Parts of Atlantic Canada pummelled by blizzard as travel warnings remain
Blizzard hitting Atlantic Canada called 'potentially life–threatening'
A blizzard that pounded much of Atlantic Canada on Monday is finally starting to slow down, even as emergency officials continue to warn many New Brunswick drivers to stay off the roads.
CBC meteorologist Kalin Mitchell said the heavy band of snow that has sat across much of the region is finally starting to weaken.
"As we continue through this evening, western parts of [New Brunswick] are going to see the snow begin to taper off. Not completely come to an end right way, but begin to ease, turning over to lighter snow and eventually into flurries as we move through tonight," he said.
However, the snow will continue in parts of eastern New Brunswick on Tuesday morning.
Mitchell estimated some communities between Fredericton and Saint John could see as much as 80 centimetres of snow by the end of the storm.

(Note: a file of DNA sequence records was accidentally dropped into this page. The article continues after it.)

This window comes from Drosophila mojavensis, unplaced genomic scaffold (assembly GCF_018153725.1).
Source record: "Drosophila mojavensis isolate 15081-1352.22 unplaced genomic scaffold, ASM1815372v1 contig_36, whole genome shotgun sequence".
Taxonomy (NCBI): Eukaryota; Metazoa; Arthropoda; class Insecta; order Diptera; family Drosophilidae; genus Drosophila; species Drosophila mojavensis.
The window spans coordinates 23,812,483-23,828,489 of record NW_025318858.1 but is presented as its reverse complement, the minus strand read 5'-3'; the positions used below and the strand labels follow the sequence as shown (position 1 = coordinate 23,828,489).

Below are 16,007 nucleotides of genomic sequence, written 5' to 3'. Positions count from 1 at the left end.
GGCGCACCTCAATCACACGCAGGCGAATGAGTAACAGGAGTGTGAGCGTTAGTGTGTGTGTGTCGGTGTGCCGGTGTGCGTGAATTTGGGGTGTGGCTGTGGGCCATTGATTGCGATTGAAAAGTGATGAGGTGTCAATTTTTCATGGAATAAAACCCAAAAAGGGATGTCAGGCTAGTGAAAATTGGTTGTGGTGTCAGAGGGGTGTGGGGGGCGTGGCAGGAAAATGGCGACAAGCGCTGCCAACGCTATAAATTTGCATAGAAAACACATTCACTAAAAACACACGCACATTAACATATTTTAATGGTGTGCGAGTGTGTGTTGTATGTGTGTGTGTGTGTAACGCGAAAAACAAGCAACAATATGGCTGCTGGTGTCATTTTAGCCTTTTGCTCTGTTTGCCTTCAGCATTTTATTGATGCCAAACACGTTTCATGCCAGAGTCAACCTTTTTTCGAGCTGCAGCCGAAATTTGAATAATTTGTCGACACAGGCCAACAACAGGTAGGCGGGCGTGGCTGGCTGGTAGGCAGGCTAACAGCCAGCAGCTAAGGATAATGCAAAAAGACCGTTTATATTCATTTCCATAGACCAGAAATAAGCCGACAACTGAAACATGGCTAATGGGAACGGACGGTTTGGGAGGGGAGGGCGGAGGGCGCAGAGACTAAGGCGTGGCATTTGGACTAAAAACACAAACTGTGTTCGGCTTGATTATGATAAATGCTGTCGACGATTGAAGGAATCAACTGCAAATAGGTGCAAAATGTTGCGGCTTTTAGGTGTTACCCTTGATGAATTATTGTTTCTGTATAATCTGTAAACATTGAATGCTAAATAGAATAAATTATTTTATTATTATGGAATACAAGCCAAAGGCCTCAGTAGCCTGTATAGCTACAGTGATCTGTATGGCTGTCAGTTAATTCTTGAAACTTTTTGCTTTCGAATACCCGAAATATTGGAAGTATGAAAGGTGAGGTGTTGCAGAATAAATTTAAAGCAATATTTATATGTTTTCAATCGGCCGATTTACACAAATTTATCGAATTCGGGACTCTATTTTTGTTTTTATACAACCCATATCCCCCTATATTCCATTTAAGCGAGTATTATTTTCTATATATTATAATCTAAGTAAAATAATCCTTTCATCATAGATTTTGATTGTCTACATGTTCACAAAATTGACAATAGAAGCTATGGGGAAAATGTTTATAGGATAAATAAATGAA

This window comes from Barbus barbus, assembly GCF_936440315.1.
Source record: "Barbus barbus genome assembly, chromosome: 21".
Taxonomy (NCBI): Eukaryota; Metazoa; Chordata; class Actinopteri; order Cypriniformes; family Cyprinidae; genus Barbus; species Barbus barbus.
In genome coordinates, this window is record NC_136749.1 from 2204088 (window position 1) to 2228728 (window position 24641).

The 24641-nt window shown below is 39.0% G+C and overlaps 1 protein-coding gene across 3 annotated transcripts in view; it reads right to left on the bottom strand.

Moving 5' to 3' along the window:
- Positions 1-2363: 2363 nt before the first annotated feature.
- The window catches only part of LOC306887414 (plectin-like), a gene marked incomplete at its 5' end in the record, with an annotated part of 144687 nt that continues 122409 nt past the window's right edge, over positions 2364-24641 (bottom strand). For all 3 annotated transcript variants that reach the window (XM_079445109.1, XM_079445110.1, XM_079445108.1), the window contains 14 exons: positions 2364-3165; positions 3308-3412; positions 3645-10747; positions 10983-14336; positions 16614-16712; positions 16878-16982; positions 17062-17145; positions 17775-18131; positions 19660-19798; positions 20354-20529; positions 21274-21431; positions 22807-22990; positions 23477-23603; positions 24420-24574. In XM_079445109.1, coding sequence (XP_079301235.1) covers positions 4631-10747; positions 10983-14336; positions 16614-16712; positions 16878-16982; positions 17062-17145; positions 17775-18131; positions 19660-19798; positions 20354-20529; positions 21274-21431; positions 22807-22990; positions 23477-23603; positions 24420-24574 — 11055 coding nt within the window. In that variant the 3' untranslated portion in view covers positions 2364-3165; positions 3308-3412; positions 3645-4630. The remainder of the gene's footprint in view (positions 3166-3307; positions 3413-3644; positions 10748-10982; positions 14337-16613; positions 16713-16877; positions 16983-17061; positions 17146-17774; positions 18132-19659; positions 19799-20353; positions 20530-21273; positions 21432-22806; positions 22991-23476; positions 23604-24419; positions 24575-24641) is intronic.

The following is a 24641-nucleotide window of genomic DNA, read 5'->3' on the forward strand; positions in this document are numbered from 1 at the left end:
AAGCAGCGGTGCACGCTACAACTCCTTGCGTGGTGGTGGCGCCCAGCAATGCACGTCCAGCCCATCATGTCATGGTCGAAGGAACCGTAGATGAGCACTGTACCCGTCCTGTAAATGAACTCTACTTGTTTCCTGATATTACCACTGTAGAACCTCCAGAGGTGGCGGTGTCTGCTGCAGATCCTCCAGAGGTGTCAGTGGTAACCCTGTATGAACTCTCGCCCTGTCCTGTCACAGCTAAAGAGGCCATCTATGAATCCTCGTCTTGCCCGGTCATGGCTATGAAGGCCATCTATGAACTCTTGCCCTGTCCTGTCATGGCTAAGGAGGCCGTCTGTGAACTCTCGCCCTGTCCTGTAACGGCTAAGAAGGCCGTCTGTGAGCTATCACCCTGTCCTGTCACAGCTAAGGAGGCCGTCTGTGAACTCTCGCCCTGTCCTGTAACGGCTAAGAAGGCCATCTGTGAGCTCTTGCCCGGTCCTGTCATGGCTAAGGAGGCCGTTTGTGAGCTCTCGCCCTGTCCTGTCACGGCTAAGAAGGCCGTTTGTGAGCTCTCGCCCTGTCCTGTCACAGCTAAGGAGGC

- New Brunswick's Storm Centre
- Public roads in southern, central N.B. restricted to emergency vehicles
- Blizzard warning in place for Nova Scotia, with up to 70 cm of snow possible
- Schools in P.E.I. closed in face of blizzard warning
The blizzard battering Atlantic Canada was mentioned by Prime Minister Justin Trudeau during his meeting with U.S. President Donald Trump in Washington on Monday.
"We are suffering under a significant snowstorm that's hitting our Atlantic provinces particularly harsh, so I just want to send everyone back at home my thoughts as they shovel out and impress on everyone to stay safe," Trudeau said.
Situation in Nova Scotia